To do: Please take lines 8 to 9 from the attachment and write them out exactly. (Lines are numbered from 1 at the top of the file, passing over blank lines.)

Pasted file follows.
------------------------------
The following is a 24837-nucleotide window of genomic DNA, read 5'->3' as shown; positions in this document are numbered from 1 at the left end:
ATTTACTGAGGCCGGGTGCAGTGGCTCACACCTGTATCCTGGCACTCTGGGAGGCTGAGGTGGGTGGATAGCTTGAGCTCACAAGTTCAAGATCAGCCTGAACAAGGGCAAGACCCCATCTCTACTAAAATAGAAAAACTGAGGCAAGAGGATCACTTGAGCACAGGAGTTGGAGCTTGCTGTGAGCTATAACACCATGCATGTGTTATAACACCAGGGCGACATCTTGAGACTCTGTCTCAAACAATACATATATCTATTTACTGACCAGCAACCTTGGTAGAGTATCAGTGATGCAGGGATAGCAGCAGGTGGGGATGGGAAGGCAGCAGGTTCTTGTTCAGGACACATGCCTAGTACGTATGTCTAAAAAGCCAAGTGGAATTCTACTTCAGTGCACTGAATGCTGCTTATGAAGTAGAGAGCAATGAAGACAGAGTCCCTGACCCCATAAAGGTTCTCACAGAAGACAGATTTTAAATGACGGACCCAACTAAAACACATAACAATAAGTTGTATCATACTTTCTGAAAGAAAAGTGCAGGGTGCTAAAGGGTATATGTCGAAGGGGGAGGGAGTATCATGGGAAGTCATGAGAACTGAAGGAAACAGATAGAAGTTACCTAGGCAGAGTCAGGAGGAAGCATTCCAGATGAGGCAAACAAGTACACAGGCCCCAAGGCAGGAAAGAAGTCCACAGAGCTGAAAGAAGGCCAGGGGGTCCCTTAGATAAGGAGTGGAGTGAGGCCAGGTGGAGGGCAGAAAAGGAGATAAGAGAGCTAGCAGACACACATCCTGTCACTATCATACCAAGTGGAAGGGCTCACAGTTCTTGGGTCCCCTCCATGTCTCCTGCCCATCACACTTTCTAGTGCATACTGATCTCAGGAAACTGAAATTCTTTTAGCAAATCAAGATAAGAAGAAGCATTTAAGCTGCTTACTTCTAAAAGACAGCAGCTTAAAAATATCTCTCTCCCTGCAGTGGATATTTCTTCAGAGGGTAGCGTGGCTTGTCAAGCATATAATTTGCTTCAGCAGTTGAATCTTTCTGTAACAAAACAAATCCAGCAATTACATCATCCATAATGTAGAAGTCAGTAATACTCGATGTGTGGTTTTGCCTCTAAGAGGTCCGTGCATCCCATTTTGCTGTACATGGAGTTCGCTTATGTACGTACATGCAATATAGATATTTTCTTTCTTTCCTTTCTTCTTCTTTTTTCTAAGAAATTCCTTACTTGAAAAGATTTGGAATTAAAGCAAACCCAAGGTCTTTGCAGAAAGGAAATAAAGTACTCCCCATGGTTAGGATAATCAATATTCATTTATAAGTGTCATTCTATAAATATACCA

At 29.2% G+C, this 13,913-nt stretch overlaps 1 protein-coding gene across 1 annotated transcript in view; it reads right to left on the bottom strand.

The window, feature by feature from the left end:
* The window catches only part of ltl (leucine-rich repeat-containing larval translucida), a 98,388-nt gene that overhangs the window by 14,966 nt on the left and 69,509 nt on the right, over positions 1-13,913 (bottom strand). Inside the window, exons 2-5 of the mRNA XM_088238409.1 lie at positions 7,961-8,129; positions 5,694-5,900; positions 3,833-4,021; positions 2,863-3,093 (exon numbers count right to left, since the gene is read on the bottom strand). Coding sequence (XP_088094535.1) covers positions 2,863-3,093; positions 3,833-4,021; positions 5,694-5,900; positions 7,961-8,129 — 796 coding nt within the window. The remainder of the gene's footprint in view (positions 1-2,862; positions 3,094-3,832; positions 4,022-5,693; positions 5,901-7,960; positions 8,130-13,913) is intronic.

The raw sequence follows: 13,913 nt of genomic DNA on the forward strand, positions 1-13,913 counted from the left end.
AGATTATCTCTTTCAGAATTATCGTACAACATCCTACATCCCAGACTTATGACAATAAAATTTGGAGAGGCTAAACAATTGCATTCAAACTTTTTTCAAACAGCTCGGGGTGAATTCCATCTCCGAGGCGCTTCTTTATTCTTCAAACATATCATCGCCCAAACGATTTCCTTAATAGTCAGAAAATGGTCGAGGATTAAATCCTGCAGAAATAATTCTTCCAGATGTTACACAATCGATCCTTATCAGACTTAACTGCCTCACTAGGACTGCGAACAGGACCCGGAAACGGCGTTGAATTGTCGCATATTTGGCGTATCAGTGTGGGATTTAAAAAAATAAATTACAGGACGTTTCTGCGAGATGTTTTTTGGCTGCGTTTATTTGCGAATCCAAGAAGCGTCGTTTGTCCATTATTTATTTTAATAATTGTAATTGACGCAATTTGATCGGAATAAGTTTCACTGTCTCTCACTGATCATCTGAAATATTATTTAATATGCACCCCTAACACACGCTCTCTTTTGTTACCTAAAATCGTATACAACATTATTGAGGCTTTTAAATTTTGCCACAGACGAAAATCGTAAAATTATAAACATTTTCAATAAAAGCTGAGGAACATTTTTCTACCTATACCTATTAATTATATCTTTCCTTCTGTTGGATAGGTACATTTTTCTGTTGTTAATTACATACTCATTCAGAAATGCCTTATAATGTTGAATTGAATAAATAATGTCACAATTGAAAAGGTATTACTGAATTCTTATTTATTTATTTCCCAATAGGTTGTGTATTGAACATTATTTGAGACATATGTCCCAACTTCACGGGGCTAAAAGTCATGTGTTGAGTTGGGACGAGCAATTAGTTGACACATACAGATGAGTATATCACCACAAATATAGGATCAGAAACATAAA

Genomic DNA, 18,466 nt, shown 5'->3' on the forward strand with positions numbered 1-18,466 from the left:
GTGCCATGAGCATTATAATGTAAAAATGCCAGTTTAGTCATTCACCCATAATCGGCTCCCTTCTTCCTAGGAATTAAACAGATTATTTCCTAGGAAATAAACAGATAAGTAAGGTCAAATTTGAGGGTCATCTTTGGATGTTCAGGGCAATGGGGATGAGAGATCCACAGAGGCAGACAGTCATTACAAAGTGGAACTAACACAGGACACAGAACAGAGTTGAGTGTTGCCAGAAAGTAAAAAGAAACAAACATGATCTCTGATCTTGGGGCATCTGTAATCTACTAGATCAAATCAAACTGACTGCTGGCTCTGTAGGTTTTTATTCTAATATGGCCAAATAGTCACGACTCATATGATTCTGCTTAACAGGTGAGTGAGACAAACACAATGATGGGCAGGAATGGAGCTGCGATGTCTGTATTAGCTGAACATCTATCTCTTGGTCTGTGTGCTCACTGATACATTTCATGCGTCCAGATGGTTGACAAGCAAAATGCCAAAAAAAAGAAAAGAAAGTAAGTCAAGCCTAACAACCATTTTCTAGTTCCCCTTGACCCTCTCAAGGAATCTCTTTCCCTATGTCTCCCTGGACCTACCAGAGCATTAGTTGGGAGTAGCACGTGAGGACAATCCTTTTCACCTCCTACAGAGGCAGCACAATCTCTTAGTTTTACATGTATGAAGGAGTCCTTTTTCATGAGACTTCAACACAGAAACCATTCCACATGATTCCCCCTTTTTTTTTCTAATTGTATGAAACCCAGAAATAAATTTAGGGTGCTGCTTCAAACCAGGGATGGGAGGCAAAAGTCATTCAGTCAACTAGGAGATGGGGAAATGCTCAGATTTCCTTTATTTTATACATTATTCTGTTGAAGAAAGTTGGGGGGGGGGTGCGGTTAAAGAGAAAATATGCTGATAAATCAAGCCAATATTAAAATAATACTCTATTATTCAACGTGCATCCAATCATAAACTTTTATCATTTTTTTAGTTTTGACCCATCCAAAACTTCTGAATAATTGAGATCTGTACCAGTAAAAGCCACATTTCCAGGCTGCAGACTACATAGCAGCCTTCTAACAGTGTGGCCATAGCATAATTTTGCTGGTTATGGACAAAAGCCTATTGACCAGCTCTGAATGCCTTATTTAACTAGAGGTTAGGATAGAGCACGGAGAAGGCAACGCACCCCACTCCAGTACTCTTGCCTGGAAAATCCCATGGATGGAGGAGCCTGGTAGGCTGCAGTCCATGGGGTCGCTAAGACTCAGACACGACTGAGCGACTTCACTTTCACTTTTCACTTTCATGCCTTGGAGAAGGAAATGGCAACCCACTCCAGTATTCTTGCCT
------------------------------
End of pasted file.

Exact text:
Genomic DNA, 18,466 nt, shown 5'->3' on the forward strand with positions numbered 1-18,466 from the left:
GTGCCATGAGCATTATAATGTAAAAATGCCAGTTTAGTCATTCACCCATAATCGGCTCCCTTCTTCCTAGGAATTAAACAGATTATTTCCTAGGAAATAAACAGATAAGTAAGGTCAAATTTGAGGGTCATCTTTGGATGTTCAGGGCAATGGGGATGAGAGATCCACAGAGGCAGACAGTCATTACAAAGTGGAACTAACACAGGACACAGAACAGAGTTGAGTGTTGCCAGAAAGTAAAAAGAAACAAACATGATCTCTGATCTTGGGGCATCTGTAATCTACTAGATCAAATCAAACTGACTGCTGGCTCTGTAGGTTTTTATTCTAATATGGCCAAATAGTCACGACTCATATGATTCTGCTTAACAGGTGAGTGAGACAAACACAATGATGGGCAGGAATGGAGCTGCGATGTCTGTATTAGCTGAACATCTATCTCTTGGTCTGTGTGCTCACTGATACATTTCATGCGTCCAGATGGTTGACAAGCAAAATGCCAAAAAAAAGAAAAGAAAGTAAGTCAAGCCTAACAACCATTTTCTAGTTCCCCTTGACCCTCTCAAGGAATCTCTTTCCCTATGTCTCCCTGGACCTACCAGAGCATTAGTTGGGAGTAGCACGTGAGGACAATCCTTTTCACCTCCTACAGAGGCAGCACAATCTCTTAGTTTTACATGTATGAAGGAGTCCTTTTTCATGAGACTTCAACACAGAAACCATTCCACATGATTCCCCCTTTTTTTTTCTAATTGTATGAAACCCAGAAATAAATTTAGGGTGCTGCTTCAAACCAGGGATGGGAGGCAAAAGTCATTCAGTCAACTAGGAGATGGGGAAATGCTCAGATTTCCTTTATTTTATACATTATTCTGTTGAAGAAAGTTGGGGGGGGGGTGCGGTTAAAGAGAAAATATGCTGATAAATCAAGCCAATATTAAAATAATACTCTATTATTCAACGTGCATCCAATCATAAACTTTTATCATTTTTTTAGTTTTGACCCATCCAAAACTTCTGAATAATTGAGATCTGTACCAGTAAAAGCCACATTTCCAGGCTGCAGACTACATAGCAGCCTTCTAACAGTGTGGCCATAGCATAATTTTGCTGGTTATGGACAAAAGCCTATTGACCAGCTCTGAATGCCTTATTTAACTAGAGGTTAGGATAGAGCACGGAGAAGGCAACGCACCCCACTCCAGTACTCTTGCCTGGAAAATCCCATGGATGGAGGAGCCTGGTAGGCTGCAGTCCATGGGGTCGCTAAGACTCAGACACGACTGAGCGACTTCACTTTCACTTTTCACTTTCATGCCTTGGAGAAGGAAATGGCAACCCACTCCAGTATTCTTGCCT